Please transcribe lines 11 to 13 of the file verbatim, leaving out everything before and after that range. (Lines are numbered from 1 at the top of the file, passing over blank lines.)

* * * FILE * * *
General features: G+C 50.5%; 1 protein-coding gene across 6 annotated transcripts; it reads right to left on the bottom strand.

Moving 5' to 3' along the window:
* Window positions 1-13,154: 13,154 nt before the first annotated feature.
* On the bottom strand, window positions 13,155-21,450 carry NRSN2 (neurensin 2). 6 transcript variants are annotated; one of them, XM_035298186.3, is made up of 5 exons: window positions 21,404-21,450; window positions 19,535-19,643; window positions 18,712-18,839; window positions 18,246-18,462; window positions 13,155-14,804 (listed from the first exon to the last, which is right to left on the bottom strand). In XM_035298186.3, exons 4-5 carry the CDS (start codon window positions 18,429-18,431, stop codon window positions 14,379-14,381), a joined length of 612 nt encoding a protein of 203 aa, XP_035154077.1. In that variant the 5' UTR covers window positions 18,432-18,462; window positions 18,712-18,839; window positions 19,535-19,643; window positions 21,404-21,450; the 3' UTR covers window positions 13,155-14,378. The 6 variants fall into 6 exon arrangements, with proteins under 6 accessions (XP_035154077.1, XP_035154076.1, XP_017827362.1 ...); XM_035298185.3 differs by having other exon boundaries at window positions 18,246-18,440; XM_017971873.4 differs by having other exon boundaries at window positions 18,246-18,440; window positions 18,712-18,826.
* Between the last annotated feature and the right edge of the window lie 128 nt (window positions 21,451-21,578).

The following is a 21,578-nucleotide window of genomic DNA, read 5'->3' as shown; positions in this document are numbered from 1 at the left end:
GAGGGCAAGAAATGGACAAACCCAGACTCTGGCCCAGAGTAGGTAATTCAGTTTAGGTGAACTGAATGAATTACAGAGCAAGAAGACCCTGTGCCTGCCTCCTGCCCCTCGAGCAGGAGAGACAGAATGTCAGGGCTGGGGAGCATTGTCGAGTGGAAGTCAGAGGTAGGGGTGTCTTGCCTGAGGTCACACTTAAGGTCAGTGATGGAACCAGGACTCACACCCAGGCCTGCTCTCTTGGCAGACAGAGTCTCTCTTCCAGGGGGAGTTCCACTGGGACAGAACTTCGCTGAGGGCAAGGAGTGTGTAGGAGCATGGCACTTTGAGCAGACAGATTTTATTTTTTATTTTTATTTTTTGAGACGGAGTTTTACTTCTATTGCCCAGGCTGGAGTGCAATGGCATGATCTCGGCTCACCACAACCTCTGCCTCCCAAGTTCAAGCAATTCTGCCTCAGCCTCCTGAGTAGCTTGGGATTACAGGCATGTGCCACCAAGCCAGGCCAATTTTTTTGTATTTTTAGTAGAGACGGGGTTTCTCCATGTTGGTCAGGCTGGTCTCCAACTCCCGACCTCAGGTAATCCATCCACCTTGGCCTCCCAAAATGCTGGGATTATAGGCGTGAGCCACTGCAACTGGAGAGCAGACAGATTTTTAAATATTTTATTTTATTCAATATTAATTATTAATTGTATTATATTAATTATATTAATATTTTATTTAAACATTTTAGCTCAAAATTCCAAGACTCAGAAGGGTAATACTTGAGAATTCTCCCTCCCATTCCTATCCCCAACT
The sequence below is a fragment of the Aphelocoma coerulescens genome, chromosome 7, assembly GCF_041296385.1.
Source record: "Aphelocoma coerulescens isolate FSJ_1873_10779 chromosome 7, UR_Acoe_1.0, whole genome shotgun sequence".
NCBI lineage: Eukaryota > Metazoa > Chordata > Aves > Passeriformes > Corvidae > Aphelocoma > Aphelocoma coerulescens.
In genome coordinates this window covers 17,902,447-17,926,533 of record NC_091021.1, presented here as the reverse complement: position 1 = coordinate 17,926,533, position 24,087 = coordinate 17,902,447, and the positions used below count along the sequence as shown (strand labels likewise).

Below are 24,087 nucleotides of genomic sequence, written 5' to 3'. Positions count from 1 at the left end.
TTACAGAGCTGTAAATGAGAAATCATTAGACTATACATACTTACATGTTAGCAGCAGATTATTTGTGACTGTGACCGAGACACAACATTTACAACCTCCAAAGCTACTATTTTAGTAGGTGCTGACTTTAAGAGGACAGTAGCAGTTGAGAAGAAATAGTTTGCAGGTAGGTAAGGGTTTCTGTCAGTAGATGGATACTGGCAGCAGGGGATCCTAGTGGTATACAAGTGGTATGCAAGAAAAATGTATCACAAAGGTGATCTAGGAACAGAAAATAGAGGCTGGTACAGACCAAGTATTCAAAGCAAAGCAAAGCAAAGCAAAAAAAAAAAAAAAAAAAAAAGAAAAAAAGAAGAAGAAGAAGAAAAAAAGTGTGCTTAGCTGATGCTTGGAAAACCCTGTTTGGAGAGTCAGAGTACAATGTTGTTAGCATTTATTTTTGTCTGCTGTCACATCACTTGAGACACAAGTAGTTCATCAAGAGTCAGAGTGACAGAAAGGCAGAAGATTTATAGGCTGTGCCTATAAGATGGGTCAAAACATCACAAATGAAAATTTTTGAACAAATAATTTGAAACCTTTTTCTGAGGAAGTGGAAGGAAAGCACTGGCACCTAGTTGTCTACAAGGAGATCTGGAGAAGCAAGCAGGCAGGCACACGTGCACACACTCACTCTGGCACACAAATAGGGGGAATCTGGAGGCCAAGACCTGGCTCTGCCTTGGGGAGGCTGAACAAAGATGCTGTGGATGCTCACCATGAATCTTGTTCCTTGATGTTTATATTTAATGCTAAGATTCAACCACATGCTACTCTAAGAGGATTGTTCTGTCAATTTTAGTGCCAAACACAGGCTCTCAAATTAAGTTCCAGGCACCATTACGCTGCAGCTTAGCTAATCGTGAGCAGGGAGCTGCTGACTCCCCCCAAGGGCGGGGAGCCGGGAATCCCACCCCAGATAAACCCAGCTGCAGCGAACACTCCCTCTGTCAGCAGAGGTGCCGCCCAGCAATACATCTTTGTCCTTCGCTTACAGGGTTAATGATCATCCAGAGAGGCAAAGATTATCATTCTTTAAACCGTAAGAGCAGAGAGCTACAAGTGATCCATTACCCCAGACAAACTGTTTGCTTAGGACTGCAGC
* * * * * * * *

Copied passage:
In genome coordinates this window covers 17,902,447-17,926,533 of record NC_091021.1, presented here as the reverse complement: position 1 = coordinate 17,926,533, position 24,087 = coordinate 17,902,447, and the positions used below count along the sequence as shown (strand labels likewise).

Below are 24,087 nucleotides of genomic sequence, written 5' to 3'. Positions count from 1 at the left end.
TTACAGAGCTGTAAATGAGAAATCATTAGACTATACATACTTACATGTTAGCAGCAGATTATTTGTGACTGTGACCGAGACACAACATTTACAACCTCCAAAGCTACTATTTTAGTAGGTGCTGACTTTAAGAGGACAGTAGCAGTTGAGAAGAAATAGTTTGCAGGTAGGTAAGGGTTTCTGTCAGTAGATGGATACTGGCAGCAGGGGATCCTAGTGGTATACAAGTGGTATGCAAGAAAAATGTATCACAAAGGTGATCTAGGAACAGAAAATAGAGGCTGGTACAGACCAAGTATTCAAAGCAAAGCAAAGCAAAGCAAAAAAAAAAAAAAAAAAAAAAGAAAAAAAGAAGAAGAAGAAGAAAAAAAGTGTGCTTAGCTGATGCTTGGAAAACCCTGTTTGGAGAGTCAGAGTACAATGTTGTTAGCATTTATTTTTGTCTGCTGTCACATCACTTGAGACACAAGTAGTTCATCAAGAGTCAGAGTGACAGAAAGGCAGAAGATTTATAGGCTGTGCCTATAAGATGGGTCAAAACATCACAAATGAAAATTTTTGAACAAATAATTTGAAACCTTTTTCTGAGGAAGTGGAAGGAAAGCACTGGCACCTAGTTGTCTACAAGGAGATCTGGAGAAGCAAGCAGGCAGGCACACGTGCACACACTCACTCTGGCACACAAATAGGGGGAATCTGGAGGCCAAGACCTGGCTCTGCCTTGGGGAGGCTGAACAAAGATGCTGTGGATGCTCACCATGAATCTTGTTCCTTGATGTTTATATTTAATGCTAAGATTCAACCACATGCTACTCTAAGAGGATTGTTCTGTCAATTTTAGTGCCAAACACAGGCTCTCAAATTAAGTTCCAGGCACCATTACGCTGCAGCTTAGCTAATCGTGAGCAGGGAGCTGCTGACTCCCCCCAAGGGCGGGGAGCCGGGAATCCCACCCCAGATAAACCCAGCTGCAGCGAACACTCCCTCTGTCAGCAGAGGTGCCGCCCAGCAATACATCTTTGTCCTTCGCTTACAGGGTTAATGATCATCCAGAGAGGCAAAGATTATCATTCTTTAAACCGTAAGAGCAGAGAGCTACAAGTGATCCATTACCCCAGACAAACTGTTTGCTTAGGACTGCAGC